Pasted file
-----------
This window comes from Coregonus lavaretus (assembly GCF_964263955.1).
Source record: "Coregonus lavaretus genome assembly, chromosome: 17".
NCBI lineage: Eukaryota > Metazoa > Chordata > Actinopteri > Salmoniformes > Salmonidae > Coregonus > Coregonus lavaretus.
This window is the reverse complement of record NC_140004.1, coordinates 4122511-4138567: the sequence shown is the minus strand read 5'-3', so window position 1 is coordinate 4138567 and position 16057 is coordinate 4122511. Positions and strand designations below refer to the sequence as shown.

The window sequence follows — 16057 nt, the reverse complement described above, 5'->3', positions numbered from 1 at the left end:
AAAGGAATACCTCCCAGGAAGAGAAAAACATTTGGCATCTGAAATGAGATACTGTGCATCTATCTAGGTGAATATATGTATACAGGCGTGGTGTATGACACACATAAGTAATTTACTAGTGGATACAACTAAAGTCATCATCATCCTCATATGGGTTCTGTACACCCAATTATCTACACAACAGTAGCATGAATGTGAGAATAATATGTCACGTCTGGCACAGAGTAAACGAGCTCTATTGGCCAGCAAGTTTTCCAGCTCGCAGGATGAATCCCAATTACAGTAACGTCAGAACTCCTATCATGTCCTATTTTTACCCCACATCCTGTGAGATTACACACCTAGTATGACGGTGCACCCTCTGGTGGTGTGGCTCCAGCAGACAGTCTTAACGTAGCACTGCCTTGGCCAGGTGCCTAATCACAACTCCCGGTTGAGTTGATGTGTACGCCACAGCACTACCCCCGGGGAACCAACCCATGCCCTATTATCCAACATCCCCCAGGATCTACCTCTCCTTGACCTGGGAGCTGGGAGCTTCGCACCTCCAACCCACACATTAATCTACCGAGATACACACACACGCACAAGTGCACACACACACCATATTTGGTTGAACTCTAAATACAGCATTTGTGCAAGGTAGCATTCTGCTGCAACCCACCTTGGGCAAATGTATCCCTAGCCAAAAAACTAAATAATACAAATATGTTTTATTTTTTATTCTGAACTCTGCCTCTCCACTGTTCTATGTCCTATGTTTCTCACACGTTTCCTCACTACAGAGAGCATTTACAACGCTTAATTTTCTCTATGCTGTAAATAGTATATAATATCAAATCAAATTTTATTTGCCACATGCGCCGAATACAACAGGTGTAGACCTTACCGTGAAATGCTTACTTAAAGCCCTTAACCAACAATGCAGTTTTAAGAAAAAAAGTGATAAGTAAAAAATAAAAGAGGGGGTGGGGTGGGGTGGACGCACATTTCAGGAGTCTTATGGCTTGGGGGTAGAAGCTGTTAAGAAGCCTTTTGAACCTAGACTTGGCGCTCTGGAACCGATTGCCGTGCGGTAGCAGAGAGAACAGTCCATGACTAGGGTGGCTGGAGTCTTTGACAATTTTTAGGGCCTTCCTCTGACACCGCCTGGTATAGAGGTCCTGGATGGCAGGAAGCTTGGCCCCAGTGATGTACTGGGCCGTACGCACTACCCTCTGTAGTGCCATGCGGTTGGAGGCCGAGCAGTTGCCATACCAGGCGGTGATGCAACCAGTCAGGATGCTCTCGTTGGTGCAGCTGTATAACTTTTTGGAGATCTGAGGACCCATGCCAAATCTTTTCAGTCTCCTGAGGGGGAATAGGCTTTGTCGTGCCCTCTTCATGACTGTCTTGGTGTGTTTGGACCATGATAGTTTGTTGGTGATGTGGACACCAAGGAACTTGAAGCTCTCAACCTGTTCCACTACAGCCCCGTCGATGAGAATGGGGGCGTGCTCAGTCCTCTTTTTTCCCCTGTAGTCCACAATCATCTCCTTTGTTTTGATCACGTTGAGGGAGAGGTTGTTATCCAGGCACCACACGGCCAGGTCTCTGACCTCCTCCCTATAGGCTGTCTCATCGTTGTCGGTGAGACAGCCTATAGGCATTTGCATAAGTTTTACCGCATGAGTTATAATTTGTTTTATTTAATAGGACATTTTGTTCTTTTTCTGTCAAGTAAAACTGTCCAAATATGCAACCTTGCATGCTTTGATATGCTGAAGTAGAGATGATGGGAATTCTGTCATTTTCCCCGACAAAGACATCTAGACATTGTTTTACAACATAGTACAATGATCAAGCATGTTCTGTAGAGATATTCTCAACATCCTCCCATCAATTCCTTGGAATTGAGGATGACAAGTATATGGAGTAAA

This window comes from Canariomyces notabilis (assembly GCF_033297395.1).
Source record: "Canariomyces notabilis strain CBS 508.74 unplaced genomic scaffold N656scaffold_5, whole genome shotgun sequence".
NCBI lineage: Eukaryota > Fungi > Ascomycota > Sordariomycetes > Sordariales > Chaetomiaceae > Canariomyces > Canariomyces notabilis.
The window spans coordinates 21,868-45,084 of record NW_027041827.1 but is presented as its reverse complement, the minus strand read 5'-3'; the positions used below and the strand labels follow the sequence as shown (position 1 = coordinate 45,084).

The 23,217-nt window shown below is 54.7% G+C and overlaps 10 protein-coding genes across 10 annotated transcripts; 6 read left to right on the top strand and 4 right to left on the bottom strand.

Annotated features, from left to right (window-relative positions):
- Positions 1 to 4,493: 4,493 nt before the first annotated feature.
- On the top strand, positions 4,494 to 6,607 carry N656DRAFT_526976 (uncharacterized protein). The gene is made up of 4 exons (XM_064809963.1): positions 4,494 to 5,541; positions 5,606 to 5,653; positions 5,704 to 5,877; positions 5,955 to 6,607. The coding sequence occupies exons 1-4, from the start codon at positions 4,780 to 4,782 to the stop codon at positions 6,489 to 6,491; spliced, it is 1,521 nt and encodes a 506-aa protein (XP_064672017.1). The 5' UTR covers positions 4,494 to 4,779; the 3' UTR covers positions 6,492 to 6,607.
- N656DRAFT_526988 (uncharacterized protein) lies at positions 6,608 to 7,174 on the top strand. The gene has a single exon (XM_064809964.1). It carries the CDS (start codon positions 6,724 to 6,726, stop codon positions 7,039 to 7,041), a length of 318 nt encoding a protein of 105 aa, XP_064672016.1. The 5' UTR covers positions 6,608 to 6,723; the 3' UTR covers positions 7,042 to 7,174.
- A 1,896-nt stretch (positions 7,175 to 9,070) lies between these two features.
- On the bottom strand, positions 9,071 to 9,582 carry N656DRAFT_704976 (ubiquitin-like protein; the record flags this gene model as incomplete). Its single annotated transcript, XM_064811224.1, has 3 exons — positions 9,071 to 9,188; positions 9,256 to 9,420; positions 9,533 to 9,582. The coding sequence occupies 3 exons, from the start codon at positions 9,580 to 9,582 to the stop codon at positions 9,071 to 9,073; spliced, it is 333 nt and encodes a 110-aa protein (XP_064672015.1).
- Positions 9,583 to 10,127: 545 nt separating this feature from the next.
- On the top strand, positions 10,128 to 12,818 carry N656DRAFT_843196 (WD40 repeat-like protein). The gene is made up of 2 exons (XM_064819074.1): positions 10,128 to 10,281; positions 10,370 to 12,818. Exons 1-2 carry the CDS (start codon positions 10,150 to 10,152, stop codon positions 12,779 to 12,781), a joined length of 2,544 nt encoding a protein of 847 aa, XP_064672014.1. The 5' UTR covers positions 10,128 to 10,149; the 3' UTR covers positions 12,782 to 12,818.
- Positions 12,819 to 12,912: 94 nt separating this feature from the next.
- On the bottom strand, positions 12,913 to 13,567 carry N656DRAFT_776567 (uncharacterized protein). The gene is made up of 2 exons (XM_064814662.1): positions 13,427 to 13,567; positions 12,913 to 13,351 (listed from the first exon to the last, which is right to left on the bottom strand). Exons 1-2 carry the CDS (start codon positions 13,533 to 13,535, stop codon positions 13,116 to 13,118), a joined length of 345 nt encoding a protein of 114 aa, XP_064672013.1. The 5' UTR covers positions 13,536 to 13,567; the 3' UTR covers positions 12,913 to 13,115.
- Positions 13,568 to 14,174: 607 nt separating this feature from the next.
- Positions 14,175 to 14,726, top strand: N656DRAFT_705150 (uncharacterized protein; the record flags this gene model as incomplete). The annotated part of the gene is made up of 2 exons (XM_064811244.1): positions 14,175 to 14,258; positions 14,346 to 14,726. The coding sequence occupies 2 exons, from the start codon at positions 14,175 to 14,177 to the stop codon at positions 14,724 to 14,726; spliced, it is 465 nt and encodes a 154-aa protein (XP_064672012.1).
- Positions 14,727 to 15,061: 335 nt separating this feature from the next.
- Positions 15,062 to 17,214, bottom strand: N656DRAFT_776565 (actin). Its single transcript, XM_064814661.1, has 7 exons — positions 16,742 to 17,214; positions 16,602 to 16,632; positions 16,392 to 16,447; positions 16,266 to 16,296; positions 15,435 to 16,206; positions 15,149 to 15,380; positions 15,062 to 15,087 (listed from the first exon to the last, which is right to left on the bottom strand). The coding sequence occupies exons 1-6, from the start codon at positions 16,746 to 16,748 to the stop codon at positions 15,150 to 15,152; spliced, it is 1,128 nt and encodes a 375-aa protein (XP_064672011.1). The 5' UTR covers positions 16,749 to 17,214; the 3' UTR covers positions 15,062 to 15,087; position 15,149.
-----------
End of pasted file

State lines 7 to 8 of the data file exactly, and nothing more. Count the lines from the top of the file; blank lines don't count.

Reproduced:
This window comes from Canariomyces notabilis (assembly GCF_033297395.1).
Source record: "Canariomyces notabilis strain CBS 508.74 unplaced genomic scaffold N656scaffold_5, whole genome shotgun sequence".